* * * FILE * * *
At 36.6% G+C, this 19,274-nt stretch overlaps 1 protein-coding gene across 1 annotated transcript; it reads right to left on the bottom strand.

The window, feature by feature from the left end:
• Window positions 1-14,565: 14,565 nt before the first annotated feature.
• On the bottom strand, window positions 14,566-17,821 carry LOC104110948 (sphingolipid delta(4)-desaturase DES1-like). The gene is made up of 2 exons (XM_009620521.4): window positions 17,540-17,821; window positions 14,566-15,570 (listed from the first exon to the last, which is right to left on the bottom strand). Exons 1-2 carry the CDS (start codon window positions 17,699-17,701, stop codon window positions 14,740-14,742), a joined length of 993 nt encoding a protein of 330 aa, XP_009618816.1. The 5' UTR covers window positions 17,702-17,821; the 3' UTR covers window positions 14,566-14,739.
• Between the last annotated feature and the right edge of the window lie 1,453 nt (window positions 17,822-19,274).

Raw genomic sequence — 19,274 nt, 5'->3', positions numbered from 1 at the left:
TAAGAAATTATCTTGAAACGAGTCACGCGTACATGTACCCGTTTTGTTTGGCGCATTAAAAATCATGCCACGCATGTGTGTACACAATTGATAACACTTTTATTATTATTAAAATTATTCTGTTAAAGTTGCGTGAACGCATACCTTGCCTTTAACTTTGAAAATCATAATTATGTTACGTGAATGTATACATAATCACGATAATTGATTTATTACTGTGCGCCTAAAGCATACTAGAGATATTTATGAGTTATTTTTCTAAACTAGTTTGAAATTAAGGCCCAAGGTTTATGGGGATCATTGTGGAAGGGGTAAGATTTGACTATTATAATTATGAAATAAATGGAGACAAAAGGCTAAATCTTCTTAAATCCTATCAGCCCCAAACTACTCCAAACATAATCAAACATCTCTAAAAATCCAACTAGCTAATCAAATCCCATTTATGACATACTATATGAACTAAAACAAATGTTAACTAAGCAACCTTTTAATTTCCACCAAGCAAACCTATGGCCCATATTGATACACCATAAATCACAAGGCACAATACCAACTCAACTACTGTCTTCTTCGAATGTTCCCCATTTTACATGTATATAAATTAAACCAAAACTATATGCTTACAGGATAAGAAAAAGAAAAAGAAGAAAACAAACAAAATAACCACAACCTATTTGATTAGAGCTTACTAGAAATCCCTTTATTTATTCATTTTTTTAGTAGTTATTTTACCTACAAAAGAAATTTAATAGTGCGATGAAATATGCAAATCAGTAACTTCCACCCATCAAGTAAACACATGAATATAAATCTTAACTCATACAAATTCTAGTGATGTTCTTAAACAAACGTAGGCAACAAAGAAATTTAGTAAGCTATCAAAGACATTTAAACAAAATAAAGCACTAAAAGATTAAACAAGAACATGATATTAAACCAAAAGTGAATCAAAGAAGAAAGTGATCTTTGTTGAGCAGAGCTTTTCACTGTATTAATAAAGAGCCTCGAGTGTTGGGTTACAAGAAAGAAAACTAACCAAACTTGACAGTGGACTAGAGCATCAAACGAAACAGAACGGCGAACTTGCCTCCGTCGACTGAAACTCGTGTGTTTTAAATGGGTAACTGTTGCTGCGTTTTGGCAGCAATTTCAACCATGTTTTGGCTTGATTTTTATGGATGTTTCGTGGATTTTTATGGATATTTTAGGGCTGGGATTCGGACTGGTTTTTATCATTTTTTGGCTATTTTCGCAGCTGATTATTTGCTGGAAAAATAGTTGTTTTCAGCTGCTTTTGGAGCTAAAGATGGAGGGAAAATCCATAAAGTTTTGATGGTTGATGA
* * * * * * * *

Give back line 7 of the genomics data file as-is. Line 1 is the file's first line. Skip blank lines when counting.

TAAGAAATTATCTTGAAACGAGTCACGCGTACATGTACCCGTTTTGTTTGGCGCATTAAAAATCATGCCACGCATGTGTGTACACAATTGATAACACTTTTATTATTATTAAAATTATTCTGTTAAAGTTGCGTGAACGCATACCTTGCCTTTAACTTTGAAAATCATAATTATGTTACGTGAATGTATACATAATCACGATAATTGATTTATTACTGTGCGCCTAAAGCATACTAGAGATATTTATGAGTTATTTTTCTAAACTAGTTTGAAATTAAGGCCCAAGGTTTATGGGGATCATTGTGGAAGGGGTAAGATTTGACTATTATAATTATGAAATAAATGGAGACAAAAGGCTAAATCTTCTTAAATCCTATCAGCCCCAAACTACTCCAAACATAATCAAACATCTCTAAAAATCCAACTAGCTAATCAAATCCCATTTATGACATACTATATGAACTAAAACAAATGTTAACTAAGCAACCTTTTAATTTCCACCAAGCAAACCTATGGCCCATATTGATACACCATAAATCACAAGGCACAATACCAACTCAACTACTGTCTTCTTCGAATGTTCCCCATTTTACATGTATATAAATTAAACCAAAACTATATGCTTACAGGATAAGAAAAAGAAAAAGAAGAAAACAAACAAAATAACCACAACCTATTTGATTAGAGCTTACTAGAAATCCCTTTATTTATTCATTTTTTTAGTAGTTATTTTACCTACAAAAGAAATTTAATAGTGCGATGAAATATGCAAATCAGTAACTTCCACCCATCAAGTAAACACATGAATATAAATCTTAACTCATACAAATTCTAGTGATGTTCTTAAACAAACGTAGGCAACAAAGAAATTTAGTAAGCTATCAAAGACATTTAAACAAAATAAAGCACTAAAAGATTAAACAAGAACATGATATTAAACCAAAAGTGAATCAAAGAAGAAAGTGATCTTTGTTGAGCAGAGCTTTTCACTGTATTAATAAAGAGCCTCGAGTGTTGGGTTACAAGAAAGAAAACTAACCAAACTTGACAGTGGACTAGAGCATCAAACGAAACAGAACGGCGAACTTGCCTCCGTCGACTGAAACTCGTGTGTTTTAAATGGGTAACTGTTGCTGCGTTTTGGCAGCAATTTCAACCATGTTTTGGCTTGATTTTTATGGATGTTTCGTGGATTTTTATGGATATTTTAGGGCTGGGATTCGGACTGGTTTTTATCATTTTTTGGCTATTTTCGCAGCTGATTATTTGCTGGAAAAATAGTTGTTTTCAGCTGCTTTTGGAGCTAAAGATGGAGGGAAAATCCATAAAGTTTTGATGGTTGATGA